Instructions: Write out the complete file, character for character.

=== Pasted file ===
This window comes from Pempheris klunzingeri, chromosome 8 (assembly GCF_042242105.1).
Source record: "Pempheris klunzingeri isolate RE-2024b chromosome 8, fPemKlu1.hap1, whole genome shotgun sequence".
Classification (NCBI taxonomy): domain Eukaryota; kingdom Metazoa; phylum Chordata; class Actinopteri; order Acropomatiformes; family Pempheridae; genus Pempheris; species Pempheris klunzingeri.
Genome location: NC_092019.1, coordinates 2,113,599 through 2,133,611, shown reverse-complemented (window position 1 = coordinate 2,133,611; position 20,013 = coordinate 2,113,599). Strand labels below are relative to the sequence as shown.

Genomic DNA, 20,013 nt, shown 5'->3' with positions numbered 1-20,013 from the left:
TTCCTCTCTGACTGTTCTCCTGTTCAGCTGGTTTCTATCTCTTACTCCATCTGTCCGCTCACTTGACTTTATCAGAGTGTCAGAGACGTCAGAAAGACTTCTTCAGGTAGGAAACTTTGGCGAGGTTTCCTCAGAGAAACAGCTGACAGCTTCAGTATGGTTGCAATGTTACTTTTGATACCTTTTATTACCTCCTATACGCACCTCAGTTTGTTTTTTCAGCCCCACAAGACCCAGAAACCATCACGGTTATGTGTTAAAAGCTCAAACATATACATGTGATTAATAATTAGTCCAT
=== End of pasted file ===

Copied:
This window comes from Pempheris klunzingeri, chromosome 8 (assembly GCF_042242105.1).
Source record: "Pempheris klunzingeri isolate RE-2024b chromosome 8, fPemKlu1.hap1, whole genome shotgun sequence".
Classification (NCBI taxonomy): domain Eukaryota; kingdom Metazoa; phylum Chordata; class Actinopteri; order Acropomatiformes; family Pempheridae; genus Pempheris; species Pempheris klunzingeri.
Genome location: NC_092019.1, coordinates 2,113,599 through 2,133,611, shown reverse-complemented (window position 1 = coordinate 2,133,611; position 20,013 = coordinate 2,113,599). Strand labels below are relative to the sequence as shown.

Genomic DNA, 20,013 nt, shown 5'->3' with positions numbered 1-20,013 from the left:
TTCCTCTCTGACTGTTCTCCTGTTCAGCTGGTTTCTATCTCTTACTCCATCTGTCCGCTCACTTGACTTTATCAGAGTGTCAGAGACGTCAGAAAGACTTCTTCAGGTAGGAAACTTTGGCGAGGTTTCCTCAGAGAAACAGCTGACAGCTTCAGTATGGTTGCAATGTTACTTTTGATACCTTTTATTACCTCCTATACGCACCTCAGTTTGTTTTTTCAGCCCCACAAGACCCAGAAACCATCACGGTTATGTGTTAAAAGCTCAAACATATACATGTGATTAATAATTAGTCCAT